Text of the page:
Dolemite And The Three Rules Of Bootstrapping

Rudy Ray Moore’s career, particularly as depicted in Dolemite is my Name, is a masterclass in bootstrapping. Set the bawdy humor and general chaos aside, and this is a story of how a struggling, early-40s aged musician and comedian created a lasting legacy in both fields. Moore finds the keys to his success when he stops looking to authority for direction and starts intensely paying attention to the audience he seeks to serve. The story is applicable to the work we all do (moderate spoilers ahead). 
Early in the movie he laments, “I ain’t got nothing nobody wants.” He’s moved across the country from Arkansas to Hollywood to “make it.” He’s borrowed money from family members to record albums as a musician. He’s gotten ignored on stages as a comedian. He’s begged the DJs, the record labels, and even the local club owner to let him do more – and they’ve all told him “no.”
Instead of pursuing the executives, why not directly pursue the audience? Instead of the people in power dictating what’s in style, why not pay attention to what the audience wants? This is the first step in bootstrapping. We don’t need an existing authority or power to pick us, we get to pick ourselves and build our own audience. We’ll still need to uncover work that matters to our people, but that’s how we convert them into our people in the first place. We don’t need to do work that matters to the powers that be. We have to do work that matters to ourselves and our audience. 
Moore adopts and adapts stories from local bums, elders, and people around the neighborhood. They’re lewd, but they are attention-grabbing, and no one else is quite doing what he’s doing. He tries the role out as an MC and it succeeds. He tries it out as a headliner. He takes it on the road. He borrows money to make an album. He gets a record deal and he charts on Billboard. He decides to make a movie and has to self-finance it using his recording rights as collateral. Its hard, hard work. Physically, emotionally and financially. But, it’s incremental progress every step of the way, even with the near countless setbacks.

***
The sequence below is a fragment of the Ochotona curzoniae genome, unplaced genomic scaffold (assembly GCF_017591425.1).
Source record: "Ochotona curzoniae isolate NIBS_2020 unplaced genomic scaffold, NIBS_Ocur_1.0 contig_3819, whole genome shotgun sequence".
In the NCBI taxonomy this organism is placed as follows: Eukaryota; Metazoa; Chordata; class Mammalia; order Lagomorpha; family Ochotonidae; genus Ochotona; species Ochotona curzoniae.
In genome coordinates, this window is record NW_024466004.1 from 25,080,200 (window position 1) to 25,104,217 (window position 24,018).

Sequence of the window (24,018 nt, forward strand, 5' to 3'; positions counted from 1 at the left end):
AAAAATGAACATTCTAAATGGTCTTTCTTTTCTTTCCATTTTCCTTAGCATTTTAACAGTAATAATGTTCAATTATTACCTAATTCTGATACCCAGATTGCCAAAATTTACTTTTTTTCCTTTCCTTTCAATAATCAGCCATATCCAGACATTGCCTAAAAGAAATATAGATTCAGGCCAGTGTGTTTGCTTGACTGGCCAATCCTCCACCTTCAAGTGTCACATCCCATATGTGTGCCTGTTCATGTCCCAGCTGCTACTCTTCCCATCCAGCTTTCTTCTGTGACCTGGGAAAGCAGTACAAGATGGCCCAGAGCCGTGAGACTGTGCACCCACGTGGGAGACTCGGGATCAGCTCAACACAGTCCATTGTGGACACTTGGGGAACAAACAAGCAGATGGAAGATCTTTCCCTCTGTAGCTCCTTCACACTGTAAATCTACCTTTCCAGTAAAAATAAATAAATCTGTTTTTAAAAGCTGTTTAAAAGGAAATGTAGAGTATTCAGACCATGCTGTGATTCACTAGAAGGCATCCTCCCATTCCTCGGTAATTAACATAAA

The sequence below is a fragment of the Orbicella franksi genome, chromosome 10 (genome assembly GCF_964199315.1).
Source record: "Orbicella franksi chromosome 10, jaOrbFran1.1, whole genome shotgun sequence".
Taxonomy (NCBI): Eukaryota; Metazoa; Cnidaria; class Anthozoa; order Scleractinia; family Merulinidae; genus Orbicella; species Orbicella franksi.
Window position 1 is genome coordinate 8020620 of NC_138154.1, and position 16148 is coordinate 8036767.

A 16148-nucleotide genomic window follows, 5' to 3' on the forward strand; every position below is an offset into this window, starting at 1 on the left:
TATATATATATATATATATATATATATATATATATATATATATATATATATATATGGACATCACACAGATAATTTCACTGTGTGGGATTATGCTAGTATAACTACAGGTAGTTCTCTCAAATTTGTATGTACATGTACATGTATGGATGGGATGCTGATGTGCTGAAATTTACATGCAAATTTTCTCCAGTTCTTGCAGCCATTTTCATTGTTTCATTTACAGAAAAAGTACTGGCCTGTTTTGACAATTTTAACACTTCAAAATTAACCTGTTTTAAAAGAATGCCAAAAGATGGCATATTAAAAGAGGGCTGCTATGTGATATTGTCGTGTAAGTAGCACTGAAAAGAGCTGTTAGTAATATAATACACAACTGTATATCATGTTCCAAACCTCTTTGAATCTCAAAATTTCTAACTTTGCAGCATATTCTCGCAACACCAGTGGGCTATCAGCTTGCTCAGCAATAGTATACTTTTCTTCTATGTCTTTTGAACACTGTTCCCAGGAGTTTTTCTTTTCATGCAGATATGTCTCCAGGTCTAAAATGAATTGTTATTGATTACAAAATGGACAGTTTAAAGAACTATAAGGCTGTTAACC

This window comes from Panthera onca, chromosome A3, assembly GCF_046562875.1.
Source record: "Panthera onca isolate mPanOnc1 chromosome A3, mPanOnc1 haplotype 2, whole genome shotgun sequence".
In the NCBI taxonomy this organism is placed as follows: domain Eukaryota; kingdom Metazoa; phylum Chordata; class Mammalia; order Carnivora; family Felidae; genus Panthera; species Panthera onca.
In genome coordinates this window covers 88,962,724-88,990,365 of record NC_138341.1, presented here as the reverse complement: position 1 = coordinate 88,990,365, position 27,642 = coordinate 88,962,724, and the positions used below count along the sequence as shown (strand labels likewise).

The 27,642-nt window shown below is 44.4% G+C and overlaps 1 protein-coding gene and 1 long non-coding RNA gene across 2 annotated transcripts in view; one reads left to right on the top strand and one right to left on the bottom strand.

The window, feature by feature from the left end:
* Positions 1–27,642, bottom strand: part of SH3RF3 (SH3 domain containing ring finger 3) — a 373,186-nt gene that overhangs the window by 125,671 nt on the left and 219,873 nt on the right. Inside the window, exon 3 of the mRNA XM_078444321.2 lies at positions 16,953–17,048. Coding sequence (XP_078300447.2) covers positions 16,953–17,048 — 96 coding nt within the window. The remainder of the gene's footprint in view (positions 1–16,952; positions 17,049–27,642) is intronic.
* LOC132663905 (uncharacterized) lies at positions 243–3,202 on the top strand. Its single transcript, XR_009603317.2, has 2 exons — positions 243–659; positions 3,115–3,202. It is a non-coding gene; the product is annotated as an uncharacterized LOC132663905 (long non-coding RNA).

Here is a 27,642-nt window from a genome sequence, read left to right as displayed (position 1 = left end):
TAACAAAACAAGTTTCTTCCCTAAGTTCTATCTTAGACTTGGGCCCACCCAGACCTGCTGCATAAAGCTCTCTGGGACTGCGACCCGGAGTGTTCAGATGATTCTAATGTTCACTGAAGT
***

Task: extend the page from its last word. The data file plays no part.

Instead of leaping straight to the top, it’s a slow climb. This is the second step of bootstrapping. In order to expand our audience, we have to understand not only what they want – the message, but how we get it to them – the medium. Moore was able to steadily build his audience through various mediums, the next one always building on the last. At first, it was face to face. Then it was on stage. Then it was via recordings sold at shows. Then it was on recordings played on radio and sold in record stores. Then it was movies playing in theaters he rented. Finally, he reached his audience in movies shown across the country. We have to understand our message and the mediums by which it spreads. 
In order to scale, Moore had to surround himself with people who shared his vision and were willing to grow. Perhaps the best aspect of the movie is the personal relationships he carries with him on his ascent. From his cashier friend at the record store to his female performance partner that he scouts when he witnesses her throw a punch in a bar. Bootstrapping requires community, and community includes not just a unifying vision, but one that combines the leaders, the players, and the audience. 
This is the third step in bootstrapping. In order to ratchet up, we have to gain the leverage of the entire ecosystem we are building. Moore’s relentless commitment to community building at each step of his journey is downright emotional to watch. We can seek to do the same with our coworkers and clients alike. Culture is not a set of beliefs, but a set of actions. Moore’s commitment to the work and his belief in everyone around him, even when he doubted himself, drove their growth. This is beautifully depicted at the end of the film. 
The movie and its subject matter may not be for everyone, but the underlying story is remarkable. Watch it with these rules of bootstrapping in mind:
  1. We can’t wait for someone to pick us, we have to first choose ourselves. 
  1. We have to understand how we connect with our audience, both in mediums and our message. 
  2. We have to constantly build a community around our ideas. The community involves the players and the audience as one ecosystem. If we seek growth, the entire ecosystem will need to scale together. 

H/t Seth Godin – these aren’t his three steps to bootstrapping, but they are directly inspired by his work. See his Bootstrappers Workshop for more.

Leave a Reply

Your email address will not be published.